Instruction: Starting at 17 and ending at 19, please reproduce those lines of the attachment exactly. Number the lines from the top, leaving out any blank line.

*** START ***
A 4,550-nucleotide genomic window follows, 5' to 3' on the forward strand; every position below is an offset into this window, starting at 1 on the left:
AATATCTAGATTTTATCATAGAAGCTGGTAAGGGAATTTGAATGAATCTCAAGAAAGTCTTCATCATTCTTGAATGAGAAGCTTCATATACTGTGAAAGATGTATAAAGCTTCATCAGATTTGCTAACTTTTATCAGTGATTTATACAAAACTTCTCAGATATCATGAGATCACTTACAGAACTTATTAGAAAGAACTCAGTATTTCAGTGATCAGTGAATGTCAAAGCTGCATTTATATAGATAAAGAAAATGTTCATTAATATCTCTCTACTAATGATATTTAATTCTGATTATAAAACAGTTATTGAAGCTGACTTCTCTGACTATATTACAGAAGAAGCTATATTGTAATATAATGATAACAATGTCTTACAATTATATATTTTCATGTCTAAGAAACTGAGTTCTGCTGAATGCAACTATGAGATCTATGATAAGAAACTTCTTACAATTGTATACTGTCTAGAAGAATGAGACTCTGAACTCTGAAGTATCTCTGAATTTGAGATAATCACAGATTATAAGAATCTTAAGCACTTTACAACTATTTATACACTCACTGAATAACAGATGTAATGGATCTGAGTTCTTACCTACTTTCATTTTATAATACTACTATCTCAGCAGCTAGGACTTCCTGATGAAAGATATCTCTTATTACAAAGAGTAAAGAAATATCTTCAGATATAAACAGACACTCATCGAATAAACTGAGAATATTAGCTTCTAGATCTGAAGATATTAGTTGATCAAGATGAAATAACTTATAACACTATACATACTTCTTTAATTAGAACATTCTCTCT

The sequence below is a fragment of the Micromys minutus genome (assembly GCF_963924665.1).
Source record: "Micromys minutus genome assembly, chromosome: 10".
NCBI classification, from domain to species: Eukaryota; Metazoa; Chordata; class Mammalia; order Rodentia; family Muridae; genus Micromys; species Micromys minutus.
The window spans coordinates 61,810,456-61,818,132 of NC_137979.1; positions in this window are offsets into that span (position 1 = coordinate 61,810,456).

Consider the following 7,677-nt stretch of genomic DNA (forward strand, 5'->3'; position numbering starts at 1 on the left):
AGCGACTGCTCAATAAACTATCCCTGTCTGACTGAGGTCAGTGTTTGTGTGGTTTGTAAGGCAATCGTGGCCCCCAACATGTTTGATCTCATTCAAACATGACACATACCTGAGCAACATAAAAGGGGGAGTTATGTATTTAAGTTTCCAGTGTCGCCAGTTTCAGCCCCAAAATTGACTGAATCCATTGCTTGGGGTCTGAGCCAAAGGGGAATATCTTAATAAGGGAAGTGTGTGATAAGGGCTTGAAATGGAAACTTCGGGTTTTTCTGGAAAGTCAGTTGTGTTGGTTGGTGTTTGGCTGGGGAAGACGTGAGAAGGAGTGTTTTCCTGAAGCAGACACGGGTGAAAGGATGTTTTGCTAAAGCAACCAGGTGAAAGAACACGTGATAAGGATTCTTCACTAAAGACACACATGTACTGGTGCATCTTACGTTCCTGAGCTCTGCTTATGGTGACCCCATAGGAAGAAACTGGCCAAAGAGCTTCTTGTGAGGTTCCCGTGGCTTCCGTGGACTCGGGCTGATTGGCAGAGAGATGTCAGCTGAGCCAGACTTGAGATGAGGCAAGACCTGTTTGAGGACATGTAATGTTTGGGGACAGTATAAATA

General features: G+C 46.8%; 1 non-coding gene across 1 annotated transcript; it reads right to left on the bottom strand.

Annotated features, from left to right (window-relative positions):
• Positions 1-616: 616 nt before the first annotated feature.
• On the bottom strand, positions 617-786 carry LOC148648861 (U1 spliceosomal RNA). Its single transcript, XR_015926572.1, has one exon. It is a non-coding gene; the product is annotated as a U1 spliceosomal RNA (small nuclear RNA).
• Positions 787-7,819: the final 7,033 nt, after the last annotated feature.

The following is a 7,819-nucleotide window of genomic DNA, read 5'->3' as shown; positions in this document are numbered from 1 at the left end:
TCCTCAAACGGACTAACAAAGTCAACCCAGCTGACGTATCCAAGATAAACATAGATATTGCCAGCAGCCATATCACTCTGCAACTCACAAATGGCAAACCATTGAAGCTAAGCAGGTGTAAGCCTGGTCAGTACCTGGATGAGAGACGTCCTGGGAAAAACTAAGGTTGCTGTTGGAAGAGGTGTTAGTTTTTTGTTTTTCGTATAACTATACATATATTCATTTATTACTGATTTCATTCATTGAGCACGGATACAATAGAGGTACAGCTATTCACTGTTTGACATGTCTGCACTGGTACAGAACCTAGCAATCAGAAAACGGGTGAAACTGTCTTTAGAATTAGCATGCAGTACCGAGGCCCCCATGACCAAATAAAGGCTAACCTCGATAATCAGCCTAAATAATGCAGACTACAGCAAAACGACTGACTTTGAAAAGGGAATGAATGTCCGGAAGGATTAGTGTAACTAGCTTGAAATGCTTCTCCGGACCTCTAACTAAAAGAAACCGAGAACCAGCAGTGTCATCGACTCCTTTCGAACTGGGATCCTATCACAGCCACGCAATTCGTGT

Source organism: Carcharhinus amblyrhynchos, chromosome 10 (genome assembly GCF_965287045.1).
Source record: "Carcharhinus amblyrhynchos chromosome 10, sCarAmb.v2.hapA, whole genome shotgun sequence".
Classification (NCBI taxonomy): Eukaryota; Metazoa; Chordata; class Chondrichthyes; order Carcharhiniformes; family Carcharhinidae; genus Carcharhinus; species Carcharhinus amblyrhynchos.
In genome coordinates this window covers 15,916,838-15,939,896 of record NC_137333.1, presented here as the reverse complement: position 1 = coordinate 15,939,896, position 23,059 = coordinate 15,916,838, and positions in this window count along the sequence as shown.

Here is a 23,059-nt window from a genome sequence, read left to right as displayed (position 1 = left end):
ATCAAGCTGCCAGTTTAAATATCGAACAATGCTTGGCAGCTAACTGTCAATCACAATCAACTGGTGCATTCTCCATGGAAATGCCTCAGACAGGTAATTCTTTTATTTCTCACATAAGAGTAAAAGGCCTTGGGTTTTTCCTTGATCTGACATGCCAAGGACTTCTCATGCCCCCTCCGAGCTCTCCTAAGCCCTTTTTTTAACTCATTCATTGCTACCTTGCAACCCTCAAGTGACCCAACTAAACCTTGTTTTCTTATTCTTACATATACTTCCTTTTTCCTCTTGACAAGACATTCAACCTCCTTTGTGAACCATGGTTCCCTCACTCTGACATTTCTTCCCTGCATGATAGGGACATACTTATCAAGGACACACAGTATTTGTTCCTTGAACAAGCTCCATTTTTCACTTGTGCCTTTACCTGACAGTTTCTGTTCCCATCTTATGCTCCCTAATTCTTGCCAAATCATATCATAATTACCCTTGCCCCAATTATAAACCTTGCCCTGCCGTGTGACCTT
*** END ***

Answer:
Source record: "Carcharhinus amblyrhynchos chromosome 10, sCarAmb.v2.hapA, whole genome shotgun sequence".
Classification (NCBI taxonomy): Eukaryota; Metazoa; Chordata; class Chondrichthyes; order Carcharhiniformes; family Carcharhinidae; genus Carcharhinus; species Carcharhinus amblyrhynchos.
In genome coordinates this window covers 15,916,838-15,939,896 of record NC_137333.1, presented here as the reverse complement: position 1 = coordinate 15,939,896, position 23,059 = coordinate 15,916,838, and positions in this window count along the sequence as shown.